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The Key to Success

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What are the factors that determine success in life? Genes? Hardwork? Luck?  Are some people destined at birth to experience success in life? Does working hard predict how successful one will be in life? Is it a matter of one’s biological makeup directing how successful one becomes in life? The question of what determines one’s success in life has lingered on the minds of researchers across various disciplines at different points in time.

Some researchers such as Belsky et al., (2016) have conducted studies to investigate how genetic makeup influences an individual’s success. Belsky and his colleagues focused on understanding if genetic factors which influenced educational attainments were also linked to any outcomes outside of education. Their study was based on a previous study conducted which identified molecular-genetic predictors associated with educational attainment. Employing a longitudinal study, individuals born between April 1972 and March 1973 in Dunedin, New Zealand were recruited. The many genetic variants previously associated with educational attainment were checked for each participant and summed up to give what is called a polygenic score.

Are genes the sole determinants of success in life?

Outcomes of the study indicated that individuals with higher polygenic scores attained higher degrees compared to those with lower polygenic scores. Also, those with higher polygenic scores were more successful socioeconomically by midlife. They owned more assets, had more prestigious occupations and were less dependent on social welfare benefits. This indicates that individuals with higher polygenic scores did not only succeed in their education but were also successful in their professions and economic capacities. In fact, findings from the study indicate that those who have high polygenic scores are able to plan their finances better, considering investments and retirement.

Findings from such researches do not downplay the role of environmental factors in development and outcomes of life. Although their study identifies an association between genes and life outcomes, Belsky et al. (2016) also indicate that genes are not the only determinant of life outcomes.

The life of individuals such as Dr Ben Carson, a renowned American Neurosurgeon who conducted the famous surgery in 1987 to separate conjoined twins (The Binder twins), points out the fact that hardwork plays a huge role in one’s success in life. In his book, “Think Big: Unleashing Your Potential for Excellence”, Dr Ben Carson recounts memories of his childhood. He and his older brother were single-handedly raised by a single mother with their father out of the picture before their early childhood ended. His mother could be described as one of a low socioeconomic status. She was an illiterate and catered for her children by taking on two or three menial jobs at a time.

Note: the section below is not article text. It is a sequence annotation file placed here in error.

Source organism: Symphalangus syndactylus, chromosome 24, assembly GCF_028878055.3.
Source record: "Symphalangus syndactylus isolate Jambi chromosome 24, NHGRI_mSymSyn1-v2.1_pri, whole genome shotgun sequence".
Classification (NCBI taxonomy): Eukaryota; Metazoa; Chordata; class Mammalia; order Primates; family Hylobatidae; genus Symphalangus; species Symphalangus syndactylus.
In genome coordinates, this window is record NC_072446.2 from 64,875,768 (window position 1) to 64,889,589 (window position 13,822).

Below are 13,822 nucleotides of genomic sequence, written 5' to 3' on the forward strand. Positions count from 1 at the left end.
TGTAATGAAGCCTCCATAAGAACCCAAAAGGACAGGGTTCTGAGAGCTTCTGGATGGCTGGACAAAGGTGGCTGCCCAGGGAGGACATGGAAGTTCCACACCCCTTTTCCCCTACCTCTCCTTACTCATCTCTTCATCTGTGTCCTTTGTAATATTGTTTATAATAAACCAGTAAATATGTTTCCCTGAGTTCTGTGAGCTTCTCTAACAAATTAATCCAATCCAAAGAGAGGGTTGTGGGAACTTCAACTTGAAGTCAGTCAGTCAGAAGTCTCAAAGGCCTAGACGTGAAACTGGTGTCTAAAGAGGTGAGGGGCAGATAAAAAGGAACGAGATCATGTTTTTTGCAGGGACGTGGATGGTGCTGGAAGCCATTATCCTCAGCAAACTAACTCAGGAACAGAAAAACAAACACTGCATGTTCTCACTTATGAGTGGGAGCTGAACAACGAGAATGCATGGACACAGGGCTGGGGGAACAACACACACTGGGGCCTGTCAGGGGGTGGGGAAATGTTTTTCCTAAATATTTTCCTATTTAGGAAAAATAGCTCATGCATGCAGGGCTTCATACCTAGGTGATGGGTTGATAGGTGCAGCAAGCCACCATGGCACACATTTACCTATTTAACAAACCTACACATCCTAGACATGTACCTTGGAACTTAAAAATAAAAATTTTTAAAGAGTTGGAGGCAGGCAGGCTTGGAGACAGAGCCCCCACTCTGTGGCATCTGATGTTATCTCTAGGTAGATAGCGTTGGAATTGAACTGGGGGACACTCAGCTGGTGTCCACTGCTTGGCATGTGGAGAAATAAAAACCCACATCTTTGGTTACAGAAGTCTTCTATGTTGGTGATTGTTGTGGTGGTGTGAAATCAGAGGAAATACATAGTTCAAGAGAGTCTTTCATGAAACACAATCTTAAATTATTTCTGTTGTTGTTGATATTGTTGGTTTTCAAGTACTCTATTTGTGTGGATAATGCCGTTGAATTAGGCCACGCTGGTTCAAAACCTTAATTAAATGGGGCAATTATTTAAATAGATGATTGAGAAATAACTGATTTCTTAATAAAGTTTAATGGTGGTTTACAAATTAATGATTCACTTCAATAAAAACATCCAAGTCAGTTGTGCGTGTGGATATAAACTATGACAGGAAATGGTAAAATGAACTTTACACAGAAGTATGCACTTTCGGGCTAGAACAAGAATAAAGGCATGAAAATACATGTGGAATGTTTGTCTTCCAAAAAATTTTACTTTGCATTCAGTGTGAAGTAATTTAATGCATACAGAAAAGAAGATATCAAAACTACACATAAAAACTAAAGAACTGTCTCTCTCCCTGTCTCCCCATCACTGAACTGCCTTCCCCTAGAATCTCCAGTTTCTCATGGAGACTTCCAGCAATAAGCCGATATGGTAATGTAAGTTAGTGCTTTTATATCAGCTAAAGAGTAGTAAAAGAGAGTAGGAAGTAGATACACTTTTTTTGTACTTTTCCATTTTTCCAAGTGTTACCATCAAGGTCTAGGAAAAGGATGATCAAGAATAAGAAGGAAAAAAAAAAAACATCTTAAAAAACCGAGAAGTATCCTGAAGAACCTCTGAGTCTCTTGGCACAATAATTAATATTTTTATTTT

Dr Ben Carson performed the first successful separation of conjoined twins who were attached at the back of the head.

The turnaround for Dr Carson and his brother came when their mother discovered that they were struggling academically. Their mother, Sonya Carson, established a new routine where they were allowed to watch only two preselected television programmes in a week. They were to spend majority of their time doing their homework and reading two books from the library each week.  A routine that gradually started to pay off with a steady rise in the boys’ academic performance. With the emphasis made constantly by his mother on the importance of hardwork, Dr Carson was motivated to always do better. Through his hardwork and focus, his SAT college admission test scores got him ranked somewhere in the low 90th percentile, making the news in Detroit as the highest SAT score made by a Detroit public school student in twenty years.  After earning a Psychology degree at Yale University, he also enrolled at the University of Michigan Medical School and then enrolled in the John Hopkins University School of Medicine neurosurgery programme for further training in neurosurgery. After further training and years of practising as a neurosurgeon, Dr Carson was appointed as the John Hopkins University’s Director of Pediatric Neurosurgery. He became the youngest chief of pediatric neurosurgery in the United States of America when he was 33 years.

“Talent is never enough. With few exceptions, the best players are the hardest workers”.

-Magic Johnson

In the words of Tim Notke, a high school basketball coach, “Hardwork beats talent when talent doesn’t work hard”. Having the potential to succeed is not a guarantee of success. The individual must take considerable steps towards succeeding. This might require one letting go of unhealthy habits or relationships, developing a routine for whatever purposes, investing in the craft or field of interest by taking courses, reading or interacting with people in the field. Famous basketball player, Magic Johnson opines, “Talent is never enough. With few exceptions, the best players are the hardest workers”.  

We cannot fully rely on genetic dispositions to explain or understand life outcomes. Psychologists and researchers across various fields continue to emphasize on the interplay between genes and the environment and their resultant influence on various life outcomes.

References

Belsky, D. W., Moffitt, T. E., Corcoran, D. L., Domingue, B., Harrington, H., Hogan, S., … & Poulton, R. (2016). The genetics of success: How single-nucleotide polymorphisms associated with educational attainment relate to life-course development. Psychological science, 27(7), 957-972.

Carson, B., & Murphey, C. (1992). Think big: Unleashing your potential for excellence. Zondervan.

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